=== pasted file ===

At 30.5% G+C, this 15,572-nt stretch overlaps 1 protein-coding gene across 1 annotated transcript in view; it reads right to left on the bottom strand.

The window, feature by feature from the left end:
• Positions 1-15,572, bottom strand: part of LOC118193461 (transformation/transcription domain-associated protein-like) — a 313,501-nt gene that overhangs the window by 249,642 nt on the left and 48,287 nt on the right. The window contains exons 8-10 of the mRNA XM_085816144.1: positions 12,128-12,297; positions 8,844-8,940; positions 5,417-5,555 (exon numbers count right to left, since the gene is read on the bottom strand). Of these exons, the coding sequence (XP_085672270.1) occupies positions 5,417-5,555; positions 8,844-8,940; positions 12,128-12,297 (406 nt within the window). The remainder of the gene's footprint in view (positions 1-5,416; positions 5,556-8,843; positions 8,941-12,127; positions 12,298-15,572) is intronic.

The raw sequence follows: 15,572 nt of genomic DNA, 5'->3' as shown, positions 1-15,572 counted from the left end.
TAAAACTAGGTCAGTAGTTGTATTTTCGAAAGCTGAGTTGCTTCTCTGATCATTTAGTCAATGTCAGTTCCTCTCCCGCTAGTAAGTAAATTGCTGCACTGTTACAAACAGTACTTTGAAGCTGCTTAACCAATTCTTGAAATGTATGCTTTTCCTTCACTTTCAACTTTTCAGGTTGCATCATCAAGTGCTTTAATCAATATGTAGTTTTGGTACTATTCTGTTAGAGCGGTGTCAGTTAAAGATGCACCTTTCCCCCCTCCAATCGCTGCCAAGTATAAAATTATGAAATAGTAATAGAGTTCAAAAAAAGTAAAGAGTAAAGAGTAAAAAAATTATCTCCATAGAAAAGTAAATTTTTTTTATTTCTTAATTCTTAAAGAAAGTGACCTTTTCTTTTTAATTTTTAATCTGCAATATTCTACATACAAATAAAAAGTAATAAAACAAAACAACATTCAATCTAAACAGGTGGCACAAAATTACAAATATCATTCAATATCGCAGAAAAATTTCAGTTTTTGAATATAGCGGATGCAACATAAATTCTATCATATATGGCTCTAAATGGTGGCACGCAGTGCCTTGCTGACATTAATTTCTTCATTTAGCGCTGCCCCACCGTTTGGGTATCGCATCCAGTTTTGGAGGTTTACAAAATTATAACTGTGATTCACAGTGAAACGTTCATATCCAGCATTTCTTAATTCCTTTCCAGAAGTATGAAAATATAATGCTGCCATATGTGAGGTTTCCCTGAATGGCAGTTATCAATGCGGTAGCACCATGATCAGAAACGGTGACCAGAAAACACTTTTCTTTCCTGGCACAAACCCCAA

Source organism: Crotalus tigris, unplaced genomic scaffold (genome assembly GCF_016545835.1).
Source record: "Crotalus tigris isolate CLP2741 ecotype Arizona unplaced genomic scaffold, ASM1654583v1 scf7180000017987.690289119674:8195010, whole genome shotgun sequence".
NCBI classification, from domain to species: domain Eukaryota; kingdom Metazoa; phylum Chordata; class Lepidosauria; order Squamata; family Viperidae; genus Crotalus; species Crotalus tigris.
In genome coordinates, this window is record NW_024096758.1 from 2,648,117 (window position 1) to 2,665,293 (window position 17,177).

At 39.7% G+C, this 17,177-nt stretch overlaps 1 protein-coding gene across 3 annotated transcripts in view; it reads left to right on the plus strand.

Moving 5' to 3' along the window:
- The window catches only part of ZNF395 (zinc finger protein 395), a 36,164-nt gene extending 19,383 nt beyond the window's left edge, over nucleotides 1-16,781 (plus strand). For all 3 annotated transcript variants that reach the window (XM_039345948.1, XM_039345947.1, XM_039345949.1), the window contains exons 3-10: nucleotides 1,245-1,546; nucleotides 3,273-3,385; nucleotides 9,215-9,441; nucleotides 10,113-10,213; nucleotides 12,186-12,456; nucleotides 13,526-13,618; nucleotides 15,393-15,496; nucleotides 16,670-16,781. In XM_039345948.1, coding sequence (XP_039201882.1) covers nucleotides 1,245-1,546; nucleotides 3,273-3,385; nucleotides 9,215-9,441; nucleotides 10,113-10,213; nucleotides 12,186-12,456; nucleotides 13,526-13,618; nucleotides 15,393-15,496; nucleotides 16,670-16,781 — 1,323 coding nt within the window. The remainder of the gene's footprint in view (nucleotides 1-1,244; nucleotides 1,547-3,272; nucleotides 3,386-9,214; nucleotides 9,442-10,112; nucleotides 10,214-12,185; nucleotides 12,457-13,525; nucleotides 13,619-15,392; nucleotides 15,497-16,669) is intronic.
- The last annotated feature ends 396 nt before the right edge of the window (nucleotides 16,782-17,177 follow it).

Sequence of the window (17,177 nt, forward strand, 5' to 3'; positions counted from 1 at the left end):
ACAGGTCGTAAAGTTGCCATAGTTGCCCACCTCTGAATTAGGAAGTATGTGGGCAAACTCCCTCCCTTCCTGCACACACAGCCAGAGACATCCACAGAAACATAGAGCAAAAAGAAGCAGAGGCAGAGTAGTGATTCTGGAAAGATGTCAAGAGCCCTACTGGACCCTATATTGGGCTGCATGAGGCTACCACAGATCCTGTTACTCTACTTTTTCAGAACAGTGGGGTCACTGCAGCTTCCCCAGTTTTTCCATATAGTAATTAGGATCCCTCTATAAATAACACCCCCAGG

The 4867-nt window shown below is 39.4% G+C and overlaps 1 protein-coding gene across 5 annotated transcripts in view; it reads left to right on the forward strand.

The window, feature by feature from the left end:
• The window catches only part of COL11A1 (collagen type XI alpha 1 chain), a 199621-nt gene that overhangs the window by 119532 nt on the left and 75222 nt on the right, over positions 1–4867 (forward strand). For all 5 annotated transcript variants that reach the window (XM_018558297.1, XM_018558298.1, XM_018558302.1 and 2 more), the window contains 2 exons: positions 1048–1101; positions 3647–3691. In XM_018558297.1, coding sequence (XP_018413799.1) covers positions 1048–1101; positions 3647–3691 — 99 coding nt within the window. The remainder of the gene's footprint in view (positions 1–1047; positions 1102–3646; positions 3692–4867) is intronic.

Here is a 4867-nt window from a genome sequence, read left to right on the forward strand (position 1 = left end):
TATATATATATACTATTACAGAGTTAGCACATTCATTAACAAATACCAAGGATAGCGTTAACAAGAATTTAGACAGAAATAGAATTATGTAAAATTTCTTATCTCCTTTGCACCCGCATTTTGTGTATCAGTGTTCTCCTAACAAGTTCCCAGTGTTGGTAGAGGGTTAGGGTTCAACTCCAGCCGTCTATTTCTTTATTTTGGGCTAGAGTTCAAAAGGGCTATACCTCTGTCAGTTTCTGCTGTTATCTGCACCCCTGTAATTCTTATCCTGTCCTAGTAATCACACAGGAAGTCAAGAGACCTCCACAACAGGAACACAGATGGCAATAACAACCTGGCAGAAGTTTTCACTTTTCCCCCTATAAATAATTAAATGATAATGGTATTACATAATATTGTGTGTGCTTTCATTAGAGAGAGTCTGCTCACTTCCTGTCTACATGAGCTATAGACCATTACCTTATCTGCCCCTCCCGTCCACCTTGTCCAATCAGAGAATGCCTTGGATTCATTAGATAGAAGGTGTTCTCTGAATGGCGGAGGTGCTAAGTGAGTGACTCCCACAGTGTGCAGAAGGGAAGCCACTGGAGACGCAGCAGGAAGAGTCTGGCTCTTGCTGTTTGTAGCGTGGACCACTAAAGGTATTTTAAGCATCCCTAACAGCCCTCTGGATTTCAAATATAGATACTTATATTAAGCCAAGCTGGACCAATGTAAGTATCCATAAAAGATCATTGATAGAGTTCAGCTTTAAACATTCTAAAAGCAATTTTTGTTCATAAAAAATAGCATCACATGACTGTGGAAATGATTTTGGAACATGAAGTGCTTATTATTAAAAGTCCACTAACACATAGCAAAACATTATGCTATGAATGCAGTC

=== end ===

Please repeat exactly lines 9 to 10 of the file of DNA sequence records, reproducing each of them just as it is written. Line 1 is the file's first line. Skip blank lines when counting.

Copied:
In genome coordinates, this window is record NW_024096758.1 from 2,648,117 (window position 1) to 2,665,293 (window position 17,177).

At 39.7% G+C, this 17,177-nt stretch overlaps 1 protein-coding gene across 3 annotated transcripts in view; it reads left to right on the plus strand.